Race Report

24 Hours of Awesome

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The Oregon 24 is a very special race for me. In 2012, when it went by the name of High Cascades 24, it was my very first mountain bike race. I hadn’t been mountain biking for long, but my enthusiastic friends and husband had somehow convinced me that a 6-person team would be a lot of fun. I was a ball of nerves leading to the race and I was was convinced that I would be slow and in everyone’s way.  However, my fears did not come true and by the end of the lap I couldn’t stop smiling. My night lap was a little more of a challenge and the only way I got through it was by staring at the glow sticks adorning my bike and repeating “This is fun. I do this for fun” to myself until I almost started to believe it. At the end of the 24 hours, it felt so good to survive it that I actually did believe it was fun. So much fun that I decided that maybe, just maybe, I could be a mountain bike racer.

The race that started it all.
The race that started it all.

This year was my third Oregon 24. I missed 2013 because after a year of training for the CCP I had filled my sufferfest quota for the year. I believe that this was the best year yet. I raced on the best 5-person women’s team in history! No Apologies! represented with myself, Soso, ZimZam, and guest racers Bridget and Clarinda. We started out by setting up our home base in style. We had two onsite bike mechanics/personal cooks, a crazy friend riding a solo 12 hour, three dogs, a homemade banner made from beer boxes, mood lighting, multiple tents, two double eno hammocks, endless amount of food, fresh brewed coffee, adult beverages, lots of spirit and endless excitement. We were living like kings and we were ready to rock. After an obscene amount of pancakes with various fillings and flare, we made our plan of attack while our mechanic (my husband) dutifully tuned our bikes.

Our master-plan for world domination
Our master-plan for world domination

We were sending out Zimzam for the first shift and each of us would (if up for it) complete two lap shifts. Once Zimzam placed her bike at the startline and meandered to the beginning of the Le Mans start, it was on!

Skittles and ZimZam looking pumped for that run
Skittles and ZimZam looking pumped for that run

It took us a few rounds to really fine tune our off time, but eventually we got it together and heckler’s corner was born. Heckler’s corner was close to camp and allowed us a view of the incoming racers as they made their descent into the transition area. We could clock our riders’ times and heckle all those who passed!

Damn it feels good to be a heckler!
Damn it feels good to be a heckler!

Lap times were impressive and were much faster than we had initially thought. It was clear that we were going to do a lot better than we had planned for. Although there were 4 other 5-person women’s teams, we were blind to our competitions’ progress because of a timing booth hiccup. However, it didn’t matter. We were feeding of each other and pushing hard. We were determined to make this our best 24 hour yet!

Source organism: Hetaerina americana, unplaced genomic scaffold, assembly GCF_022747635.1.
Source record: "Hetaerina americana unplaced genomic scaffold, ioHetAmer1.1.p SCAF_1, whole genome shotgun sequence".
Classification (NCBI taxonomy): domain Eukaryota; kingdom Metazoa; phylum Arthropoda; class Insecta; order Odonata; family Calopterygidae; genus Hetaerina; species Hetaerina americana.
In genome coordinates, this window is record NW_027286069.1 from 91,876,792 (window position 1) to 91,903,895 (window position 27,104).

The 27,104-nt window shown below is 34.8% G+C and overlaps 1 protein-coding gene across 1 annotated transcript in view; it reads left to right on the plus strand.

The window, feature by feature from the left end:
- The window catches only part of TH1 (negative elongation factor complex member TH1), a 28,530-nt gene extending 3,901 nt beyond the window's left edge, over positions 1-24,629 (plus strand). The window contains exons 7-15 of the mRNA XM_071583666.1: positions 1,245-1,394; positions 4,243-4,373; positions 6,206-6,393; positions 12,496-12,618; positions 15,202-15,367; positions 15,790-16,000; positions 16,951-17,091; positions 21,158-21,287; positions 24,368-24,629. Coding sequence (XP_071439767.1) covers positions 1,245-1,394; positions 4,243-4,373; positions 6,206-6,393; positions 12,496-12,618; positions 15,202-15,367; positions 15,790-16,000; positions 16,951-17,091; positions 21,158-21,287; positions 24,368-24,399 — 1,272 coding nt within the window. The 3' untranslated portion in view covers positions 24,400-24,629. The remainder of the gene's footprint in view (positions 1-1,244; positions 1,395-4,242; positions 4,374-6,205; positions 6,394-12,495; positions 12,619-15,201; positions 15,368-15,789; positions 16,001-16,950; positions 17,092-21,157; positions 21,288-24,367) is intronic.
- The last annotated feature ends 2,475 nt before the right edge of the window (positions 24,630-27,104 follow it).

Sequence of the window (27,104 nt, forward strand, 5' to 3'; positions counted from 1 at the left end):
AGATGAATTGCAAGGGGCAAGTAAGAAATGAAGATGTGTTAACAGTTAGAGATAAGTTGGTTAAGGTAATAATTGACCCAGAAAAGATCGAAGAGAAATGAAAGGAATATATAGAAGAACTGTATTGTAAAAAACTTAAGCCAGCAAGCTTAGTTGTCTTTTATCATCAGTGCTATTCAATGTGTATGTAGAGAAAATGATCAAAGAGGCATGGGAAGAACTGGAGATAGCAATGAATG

Night Lap Fun
Night Lap Fun

My reaction to our better than expected lap times was a mix of excitement and fear. Once we got going, it was clear that this would not be a relaxed attack. We were going to give it our all and get as many laps as possible. Excitement was so high that when Soso went to take over she almost started riding through the transition zone (a big no no with a 30 minute time penalty). By the time I went on my first lap, the sun was setting and we were about to enter the hardest part of the race. After ZimZam’s second round of two laps, Bridget was ready to attack with the dreaded late/early shift: that 1:30 am time period when no respectable person should be on their bike. She handled it well and barely lost time even when her lights failed her on her way back in. She had to desperately creep behind racers to use their light. Later, I heard a racer describing a lap at night where she was convinced she was being stalked by an animal. I only smiled and imagined Bridget creeping behind her grasping for any stray light she could get.

The welcoming glow of camp
The welcoming glow of camp

We were barely gaining time on our laps and rocked it out for the rest of the race. We were stoked to finish with 20 laps! That was about 5 more than we expected (we will have to address our sandbagging problems later). Since the results were still a mess, we had to ask our neighboring team, the Dirt Divas, how many laps they had done. We had just gotten in at 24 hours and 15 minutes and they still had a rider out finishing their 21st lap. Damn! So close! We only hope that the Dirt Divas are willing for a rematch in 2016 and that we can have another full field for 5-person lady teams. All of the teams were really close and we all killed it out there! So, if you are reading this, start getting your team together and meet us out there! We might even share our pancakes and heckles.

ZimZam: Always prepared!
ZimZam: Always prepared!
Race Report

I Love Misery Quests!

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2015-06-27 07.42.25-2
La Elephant